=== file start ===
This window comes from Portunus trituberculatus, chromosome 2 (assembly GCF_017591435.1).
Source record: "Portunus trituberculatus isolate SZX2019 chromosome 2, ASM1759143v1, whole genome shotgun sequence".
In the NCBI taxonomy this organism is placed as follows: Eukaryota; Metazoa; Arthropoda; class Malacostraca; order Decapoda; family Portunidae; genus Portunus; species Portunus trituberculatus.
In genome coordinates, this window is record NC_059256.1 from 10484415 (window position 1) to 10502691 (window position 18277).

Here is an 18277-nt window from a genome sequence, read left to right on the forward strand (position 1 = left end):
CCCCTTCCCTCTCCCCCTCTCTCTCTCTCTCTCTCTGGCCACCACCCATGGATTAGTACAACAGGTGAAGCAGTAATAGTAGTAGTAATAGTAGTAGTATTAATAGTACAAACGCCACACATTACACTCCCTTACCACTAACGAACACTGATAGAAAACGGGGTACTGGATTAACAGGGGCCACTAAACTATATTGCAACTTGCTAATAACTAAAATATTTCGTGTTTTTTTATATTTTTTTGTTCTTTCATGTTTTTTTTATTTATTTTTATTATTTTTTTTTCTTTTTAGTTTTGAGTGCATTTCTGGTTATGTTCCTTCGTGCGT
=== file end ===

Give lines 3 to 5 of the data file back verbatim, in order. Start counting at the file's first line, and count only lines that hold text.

In the NCBI taxonomy this organism is placed as follows: Eukaryota; Metazoa; Arthropoda; class Malacostraca; order Decapoda; family Portunidae; genus Portunus; species Portunus trituberculatus.
In genome coordinates, this window is record NC_059256.1 from 10484415 (window position 1) to 10502691 (window position 18277).

Here is an 18277-nt window from a genome sequence, read left to right on the forward strand (position 1 = left end):